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Absoutely Not

Male and Nonbinary Students in Texas Were Suspended For Having Long Hair

Long hair is just for girls, apparently. At least, that’s the idea a Houston-area school district is perpetrating with its binary-based dress code, which suspends male and nonbinary students for having long hair.

The American Civil Liberties Union of Texas is suing the Magnolia Independent School District, writing that the school’s gender-based dress and grooming codes “imposed immense and irreparable harm” and violate students’ civil rights, disregarding equal protection under the 14th Amendment and Title IX, which prohibits discrimination on the basis of sex in schools.

Plaintiffs include six boys and one nonbinary student ranging in age from 7 to 17, all of whom were disciplined for having long hair.

“To be kicked out, pushed out, of school entirely simply because of their gender and their hair is really unconscionable,” ACLU of Texas staff attorney Brian Klosterboer told the Texas Tribune.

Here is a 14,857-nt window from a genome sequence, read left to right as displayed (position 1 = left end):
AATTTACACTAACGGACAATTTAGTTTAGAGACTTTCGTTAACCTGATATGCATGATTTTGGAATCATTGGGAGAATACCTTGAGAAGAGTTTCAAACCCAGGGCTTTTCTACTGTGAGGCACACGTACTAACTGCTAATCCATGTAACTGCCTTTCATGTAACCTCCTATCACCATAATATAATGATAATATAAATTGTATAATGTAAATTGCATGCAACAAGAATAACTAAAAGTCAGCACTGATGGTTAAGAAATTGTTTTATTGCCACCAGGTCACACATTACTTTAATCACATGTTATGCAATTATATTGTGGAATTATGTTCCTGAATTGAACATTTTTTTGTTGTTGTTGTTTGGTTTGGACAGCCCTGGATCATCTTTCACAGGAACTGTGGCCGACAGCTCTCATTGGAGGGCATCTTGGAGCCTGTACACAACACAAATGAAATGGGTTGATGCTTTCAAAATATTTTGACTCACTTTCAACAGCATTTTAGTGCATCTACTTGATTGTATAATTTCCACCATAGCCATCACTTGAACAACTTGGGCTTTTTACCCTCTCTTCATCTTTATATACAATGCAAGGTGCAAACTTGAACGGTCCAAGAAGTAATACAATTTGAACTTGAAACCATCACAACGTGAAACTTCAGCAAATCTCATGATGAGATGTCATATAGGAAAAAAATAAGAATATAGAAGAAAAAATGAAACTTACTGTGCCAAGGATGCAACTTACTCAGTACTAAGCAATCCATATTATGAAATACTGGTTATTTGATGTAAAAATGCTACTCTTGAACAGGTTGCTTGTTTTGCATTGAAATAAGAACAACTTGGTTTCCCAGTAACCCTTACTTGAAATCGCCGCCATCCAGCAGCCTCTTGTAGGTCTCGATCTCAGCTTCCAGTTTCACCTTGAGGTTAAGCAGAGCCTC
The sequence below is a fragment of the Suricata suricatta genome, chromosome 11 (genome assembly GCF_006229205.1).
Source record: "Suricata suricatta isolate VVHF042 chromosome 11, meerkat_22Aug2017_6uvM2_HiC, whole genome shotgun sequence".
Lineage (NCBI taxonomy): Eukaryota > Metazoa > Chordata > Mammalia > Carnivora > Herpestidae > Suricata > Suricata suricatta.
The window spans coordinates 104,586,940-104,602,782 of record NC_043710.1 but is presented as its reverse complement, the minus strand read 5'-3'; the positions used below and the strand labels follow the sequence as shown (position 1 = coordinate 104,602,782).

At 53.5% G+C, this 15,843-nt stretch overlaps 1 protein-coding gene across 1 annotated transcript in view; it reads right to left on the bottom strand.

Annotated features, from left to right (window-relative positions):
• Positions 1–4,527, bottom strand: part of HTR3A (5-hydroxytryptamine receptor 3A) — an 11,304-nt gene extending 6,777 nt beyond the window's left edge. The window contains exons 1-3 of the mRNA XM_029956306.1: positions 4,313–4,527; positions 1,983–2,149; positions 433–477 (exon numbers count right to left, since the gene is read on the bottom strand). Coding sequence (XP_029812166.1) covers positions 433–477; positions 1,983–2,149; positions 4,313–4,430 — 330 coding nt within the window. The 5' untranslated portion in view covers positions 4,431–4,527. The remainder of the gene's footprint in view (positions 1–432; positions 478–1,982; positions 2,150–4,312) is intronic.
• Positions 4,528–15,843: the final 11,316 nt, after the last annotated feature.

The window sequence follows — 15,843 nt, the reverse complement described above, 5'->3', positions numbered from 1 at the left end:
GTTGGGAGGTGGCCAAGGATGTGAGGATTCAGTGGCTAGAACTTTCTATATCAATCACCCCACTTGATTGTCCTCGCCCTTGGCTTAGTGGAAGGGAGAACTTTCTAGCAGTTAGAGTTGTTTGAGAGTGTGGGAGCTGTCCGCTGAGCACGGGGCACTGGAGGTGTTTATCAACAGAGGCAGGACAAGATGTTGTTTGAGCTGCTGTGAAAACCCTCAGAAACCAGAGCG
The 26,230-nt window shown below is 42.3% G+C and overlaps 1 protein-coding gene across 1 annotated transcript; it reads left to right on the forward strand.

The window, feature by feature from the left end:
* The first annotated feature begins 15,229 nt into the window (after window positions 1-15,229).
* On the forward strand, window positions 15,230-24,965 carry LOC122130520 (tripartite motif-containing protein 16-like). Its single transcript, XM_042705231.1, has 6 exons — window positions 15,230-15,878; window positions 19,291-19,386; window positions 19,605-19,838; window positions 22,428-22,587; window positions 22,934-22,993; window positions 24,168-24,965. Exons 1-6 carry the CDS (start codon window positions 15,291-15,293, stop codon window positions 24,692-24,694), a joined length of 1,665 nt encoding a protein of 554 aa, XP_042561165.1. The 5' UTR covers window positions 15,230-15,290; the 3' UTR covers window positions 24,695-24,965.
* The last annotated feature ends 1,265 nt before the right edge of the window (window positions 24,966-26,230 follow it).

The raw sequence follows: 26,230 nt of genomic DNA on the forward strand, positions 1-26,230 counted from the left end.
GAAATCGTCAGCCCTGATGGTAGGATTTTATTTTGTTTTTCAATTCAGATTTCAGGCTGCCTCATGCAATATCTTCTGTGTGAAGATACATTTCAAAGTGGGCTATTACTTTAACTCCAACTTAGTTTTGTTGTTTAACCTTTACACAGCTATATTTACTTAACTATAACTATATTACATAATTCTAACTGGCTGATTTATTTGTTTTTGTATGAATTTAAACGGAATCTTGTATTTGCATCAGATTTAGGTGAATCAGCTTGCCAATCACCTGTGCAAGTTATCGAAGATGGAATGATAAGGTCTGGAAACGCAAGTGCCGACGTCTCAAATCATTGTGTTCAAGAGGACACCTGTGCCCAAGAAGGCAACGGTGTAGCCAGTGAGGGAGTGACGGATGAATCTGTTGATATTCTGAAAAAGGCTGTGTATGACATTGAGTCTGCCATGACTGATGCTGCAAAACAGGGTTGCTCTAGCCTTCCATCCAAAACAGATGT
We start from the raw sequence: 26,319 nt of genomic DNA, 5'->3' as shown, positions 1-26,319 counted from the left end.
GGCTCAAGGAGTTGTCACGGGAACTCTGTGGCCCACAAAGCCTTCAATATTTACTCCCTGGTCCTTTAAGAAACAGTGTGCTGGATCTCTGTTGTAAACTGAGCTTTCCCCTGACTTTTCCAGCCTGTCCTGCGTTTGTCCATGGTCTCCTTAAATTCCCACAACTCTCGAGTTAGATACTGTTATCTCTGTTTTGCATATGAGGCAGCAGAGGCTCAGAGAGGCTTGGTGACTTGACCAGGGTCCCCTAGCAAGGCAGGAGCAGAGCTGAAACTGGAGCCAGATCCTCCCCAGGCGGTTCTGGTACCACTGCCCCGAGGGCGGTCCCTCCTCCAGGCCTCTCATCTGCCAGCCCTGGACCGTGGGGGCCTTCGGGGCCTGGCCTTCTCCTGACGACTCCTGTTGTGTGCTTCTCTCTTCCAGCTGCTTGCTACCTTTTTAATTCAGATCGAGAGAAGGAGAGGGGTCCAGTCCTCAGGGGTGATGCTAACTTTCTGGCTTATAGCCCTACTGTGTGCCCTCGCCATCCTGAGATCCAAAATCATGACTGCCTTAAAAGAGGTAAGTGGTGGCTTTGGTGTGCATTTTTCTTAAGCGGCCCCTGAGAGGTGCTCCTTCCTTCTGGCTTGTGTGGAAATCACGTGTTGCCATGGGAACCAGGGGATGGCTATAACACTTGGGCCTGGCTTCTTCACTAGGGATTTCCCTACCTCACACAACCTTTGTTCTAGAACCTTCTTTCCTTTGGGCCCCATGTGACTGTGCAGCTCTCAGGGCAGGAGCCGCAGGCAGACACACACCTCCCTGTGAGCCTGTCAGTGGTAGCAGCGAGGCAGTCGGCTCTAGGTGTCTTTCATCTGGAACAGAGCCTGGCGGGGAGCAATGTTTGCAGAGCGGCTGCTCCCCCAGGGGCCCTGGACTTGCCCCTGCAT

One student in the lawsuit is 11-year-old Tristan, who is nonbinary. Danille Miller, Tristan’s mother, said they were “just in absolute devastation and tears” over being told to cut their hair. 

“Based on [my child’s] reaction and how harsh and traumatized they were, I realized that we weren’t going to be cutting [their] hair,” she said. Tristan’s refusal to cut their hair landed them in in-school suspension for nine days, even though Tristan (and other students in the suit) have had long hair for years and never faced disciplinary action until now.

“I have no idea what changed,” Miller said. “[The district is] not saying anything, they’re not responding to anybody in the community about it.”

The Magnolia ISD isn’t budging, however, saying in a statement that it “looks forward to the opportunity to respond” to the lawsuit in court.

“This system of differentiated dress and grooming standards have been affirmed by courts and does not inhibit equal access to educational opportunities under Title IX,” the district went on. “The rules are included in the student handbook each year and are similar to the codes of approximately half of the public school districts in Texas.”

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